Quick Start Guide
To get your Windows Media Rights Manager Web site up and running quickly, do the following:
Make sure you meet the installation requirements.
You'll need Windows NT Server 4.0 with the Option Pack, Internet Explorer, SQL Server 7, Windows Media Tools, and Windows Media Player. Many of these items can be downloaded right from the Microsoft Web site.
Install Windows Media Rights Manager.
You'll need to provide a few pieces of information during setup:
The domain name for your Web site (this is the first part of the URL that people will type to access your Web site). But if you haven't registered a domain name yet, don't worry—you can do it later, and update the settings in Windows Media Rights Manager.
The name of your SQL Server, and the name of the database you'll use to store information about your media Web site (such as MyMusic).
The SQL account for accessing the database. You'll need to specify a login name and password to access the database, which should be an SQL account, since Windows Media Rights Manager uses SQL Authentication. For example, if you use the SQL system account, the login would be sa, and the password would be whatever you set for the account.
After you run the Setup program, Windows Media Rights Manager creates HTML pages and a database for your media Web site, and installs Windows Media Packager (the application that you'll use to manage it all).
Get some songs or videos to put on your media Web site.
If you don't have anything ready yet, you can create a sample file quickly just to see how Windows Media Rights Manager works. For example, create a WAV file using a microphone and the Microsoft Sound Recorder (double-click Sndrec32.exe in your Windows directory), or for now, just use a WAV file that comes with Windows.
Start Windows Media Packager.
Click Start, point to Programs, point to Windows Media, point to Rights Manager, and then click Windows Media Packager.
Note: The first time you run Windows Media Packager, you are prompted to acquire a certificate from Microsoft to run Windows Media License Service and issue licenses. Follow the on-screen instructions. After you accept the agreement, Microsoft will send you an e-mail message containing a link. Click this link to automatically install the new certificate.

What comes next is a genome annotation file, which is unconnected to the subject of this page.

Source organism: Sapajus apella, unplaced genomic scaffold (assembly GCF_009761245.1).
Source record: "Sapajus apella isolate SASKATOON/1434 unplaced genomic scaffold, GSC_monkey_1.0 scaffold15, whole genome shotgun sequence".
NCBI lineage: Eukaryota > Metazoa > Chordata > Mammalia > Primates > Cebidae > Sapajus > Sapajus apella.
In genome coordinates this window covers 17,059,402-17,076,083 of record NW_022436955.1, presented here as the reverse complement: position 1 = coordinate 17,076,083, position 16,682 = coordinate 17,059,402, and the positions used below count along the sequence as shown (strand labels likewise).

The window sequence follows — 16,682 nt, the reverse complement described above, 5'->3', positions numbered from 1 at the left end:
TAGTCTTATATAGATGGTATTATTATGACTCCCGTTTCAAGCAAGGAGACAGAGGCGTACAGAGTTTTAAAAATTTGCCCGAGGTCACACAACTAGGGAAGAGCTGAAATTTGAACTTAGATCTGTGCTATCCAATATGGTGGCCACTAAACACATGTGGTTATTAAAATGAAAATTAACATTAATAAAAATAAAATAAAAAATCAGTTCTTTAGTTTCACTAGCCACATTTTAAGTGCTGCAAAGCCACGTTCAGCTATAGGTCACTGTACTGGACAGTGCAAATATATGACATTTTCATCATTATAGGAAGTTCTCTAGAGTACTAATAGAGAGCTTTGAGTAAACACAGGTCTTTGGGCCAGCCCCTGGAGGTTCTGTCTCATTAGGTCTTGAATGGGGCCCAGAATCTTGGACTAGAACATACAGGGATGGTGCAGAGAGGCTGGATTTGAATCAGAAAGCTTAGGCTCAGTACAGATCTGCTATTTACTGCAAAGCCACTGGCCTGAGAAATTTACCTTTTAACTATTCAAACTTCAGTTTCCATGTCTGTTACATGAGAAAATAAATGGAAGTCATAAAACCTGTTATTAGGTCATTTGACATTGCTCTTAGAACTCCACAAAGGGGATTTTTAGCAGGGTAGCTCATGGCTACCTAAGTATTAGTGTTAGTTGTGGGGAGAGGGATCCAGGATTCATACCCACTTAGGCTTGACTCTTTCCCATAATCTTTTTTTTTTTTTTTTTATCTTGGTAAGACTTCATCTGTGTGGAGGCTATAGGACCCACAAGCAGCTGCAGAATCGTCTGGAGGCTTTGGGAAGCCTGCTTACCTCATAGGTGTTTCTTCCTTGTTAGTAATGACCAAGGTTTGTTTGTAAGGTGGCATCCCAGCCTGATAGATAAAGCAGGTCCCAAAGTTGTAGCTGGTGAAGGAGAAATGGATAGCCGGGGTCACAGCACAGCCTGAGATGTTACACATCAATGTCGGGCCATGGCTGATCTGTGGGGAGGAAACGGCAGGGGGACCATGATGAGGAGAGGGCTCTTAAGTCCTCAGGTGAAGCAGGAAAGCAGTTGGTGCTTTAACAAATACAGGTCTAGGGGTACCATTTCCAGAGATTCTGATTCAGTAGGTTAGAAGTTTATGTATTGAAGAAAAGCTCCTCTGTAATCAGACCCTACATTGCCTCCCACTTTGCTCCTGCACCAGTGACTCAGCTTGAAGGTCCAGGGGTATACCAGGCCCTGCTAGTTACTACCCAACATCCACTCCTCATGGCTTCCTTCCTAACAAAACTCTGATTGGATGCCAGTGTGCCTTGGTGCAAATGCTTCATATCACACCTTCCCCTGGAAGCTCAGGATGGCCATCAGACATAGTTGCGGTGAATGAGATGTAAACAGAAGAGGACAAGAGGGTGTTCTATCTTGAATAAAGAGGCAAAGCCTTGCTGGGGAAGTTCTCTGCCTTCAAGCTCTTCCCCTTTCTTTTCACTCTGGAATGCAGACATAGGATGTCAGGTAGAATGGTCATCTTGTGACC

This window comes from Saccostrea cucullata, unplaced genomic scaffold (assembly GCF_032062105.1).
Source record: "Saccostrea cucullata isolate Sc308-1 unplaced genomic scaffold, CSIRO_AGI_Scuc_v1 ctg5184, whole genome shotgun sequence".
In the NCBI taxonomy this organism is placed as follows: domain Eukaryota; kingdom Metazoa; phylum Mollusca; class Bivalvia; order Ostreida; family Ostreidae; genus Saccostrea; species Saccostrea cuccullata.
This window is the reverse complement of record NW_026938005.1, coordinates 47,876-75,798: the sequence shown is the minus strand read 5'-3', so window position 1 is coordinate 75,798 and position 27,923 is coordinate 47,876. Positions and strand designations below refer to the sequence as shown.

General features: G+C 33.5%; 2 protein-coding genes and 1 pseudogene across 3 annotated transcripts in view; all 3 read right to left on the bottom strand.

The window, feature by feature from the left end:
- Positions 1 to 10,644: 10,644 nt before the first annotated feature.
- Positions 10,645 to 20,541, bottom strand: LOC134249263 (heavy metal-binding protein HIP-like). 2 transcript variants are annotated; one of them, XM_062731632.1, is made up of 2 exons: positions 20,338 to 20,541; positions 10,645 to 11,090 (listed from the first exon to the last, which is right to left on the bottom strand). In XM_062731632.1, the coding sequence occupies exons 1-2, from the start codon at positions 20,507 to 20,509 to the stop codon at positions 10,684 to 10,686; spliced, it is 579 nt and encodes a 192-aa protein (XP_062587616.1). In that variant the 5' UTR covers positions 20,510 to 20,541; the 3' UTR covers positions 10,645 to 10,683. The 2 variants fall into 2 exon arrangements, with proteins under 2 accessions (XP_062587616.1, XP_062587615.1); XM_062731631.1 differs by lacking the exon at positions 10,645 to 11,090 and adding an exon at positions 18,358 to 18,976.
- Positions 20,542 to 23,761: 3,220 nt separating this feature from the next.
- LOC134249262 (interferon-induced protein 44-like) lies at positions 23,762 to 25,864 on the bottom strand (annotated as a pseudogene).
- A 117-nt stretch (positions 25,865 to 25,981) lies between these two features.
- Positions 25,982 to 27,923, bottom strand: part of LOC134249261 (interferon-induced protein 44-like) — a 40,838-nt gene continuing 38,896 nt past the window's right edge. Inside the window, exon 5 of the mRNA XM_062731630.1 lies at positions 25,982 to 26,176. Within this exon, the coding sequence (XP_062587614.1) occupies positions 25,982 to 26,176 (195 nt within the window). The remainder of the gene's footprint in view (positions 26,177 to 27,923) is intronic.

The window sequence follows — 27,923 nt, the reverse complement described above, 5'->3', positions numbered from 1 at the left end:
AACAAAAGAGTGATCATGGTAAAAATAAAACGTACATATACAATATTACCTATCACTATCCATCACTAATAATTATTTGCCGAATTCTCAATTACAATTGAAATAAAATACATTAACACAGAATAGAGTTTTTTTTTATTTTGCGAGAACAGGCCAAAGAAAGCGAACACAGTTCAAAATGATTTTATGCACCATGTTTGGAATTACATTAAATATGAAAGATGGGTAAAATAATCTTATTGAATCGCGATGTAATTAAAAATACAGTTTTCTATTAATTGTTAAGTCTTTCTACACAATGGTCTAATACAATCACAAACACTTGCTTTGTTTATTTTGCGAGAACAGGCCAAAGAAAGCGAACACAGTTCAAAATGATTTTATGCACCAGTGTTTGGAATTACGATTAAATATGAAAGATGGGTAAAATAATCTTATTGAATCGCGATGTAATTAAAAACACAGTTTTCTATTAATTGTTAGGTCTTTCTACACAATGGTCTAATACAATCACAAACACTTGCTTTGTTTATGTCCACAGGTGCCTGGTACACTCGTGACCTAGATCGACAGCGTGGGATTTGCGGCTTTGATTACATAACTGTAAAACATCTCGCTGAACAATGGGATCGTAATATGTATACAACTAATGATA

Add a media item to your Web site.
Click the Add button, located on the left side of the Content List.
Set the basic properties for your media item:
In the Input filename and path box, type the location of the song or video you want to add. For example, type C:\Windows\Media\Ding.wav.
In the Output filename box, type the name you want to use for the resulting file, such as Sample. Windows Media Rights Manager automatically uses the correct extension.
In the Title box, type a title for the song, such as Sample Song.
Accept the rest of the default settings for now; click the Save button on the left side of the window.
The item you just added is now displayed in the Content List.
Test your Web site.
Open your Web browser to the downloads page of your site. Either 1) click the Rights Manager Web site link, which is located above the Content List tab, or 2) on the Start menu, point to Programs, point to Windows Media, point to Rights Manager, and then click Your Web Site.
The media item you added appears as a link; click it to download the encrypted media item to your hard drive (for example, save it to your desktop for easy access).
Test the license acquisition process.
Find the file you just saved, and double-click it to play it. Since you don't have a license yet, your Web browser will display the registration page. Enter your e-mail address, and then fill out the other registration information. When you're finished, the Web browser displays a link to the licensed media item—click the link to play the item.
View the statistics information for your site.
Go back to Windows Media Packager and click the Statistics tab. The first tab under Statistics is Site Statistics, showing you general information about the traffic on your Web site. The statistics for your Web site show that you have one media item available for download, one person has registered on your Web site, one item has been downloaded, and one license has been issued.
And that's all there is to it!
But you can do a lot more with Windows Media Rights Manager. For example, you can:
Customize the pages in your Web site to use the text, colors, layout, fonts, and graphics that you want.
Specify information, images, and URLs for the media items you add. This information will be available to the consumer when they play items in Windows Media Player.
Organize your media items by genre, so that consumers can easily find items they want.
Sign your media items with a certificate, so that when consumers play your media items, they'll know the content hasn't been tampered with.
To find out more about the features of Windows Media Rights Manager and how to configure it to run the way you want, see the Windows Media Rights Manager Help:
Click Start, point to Programs, point to Windows Media, point to Rights Manager, and then click Windows Media Rights Manager Documentation.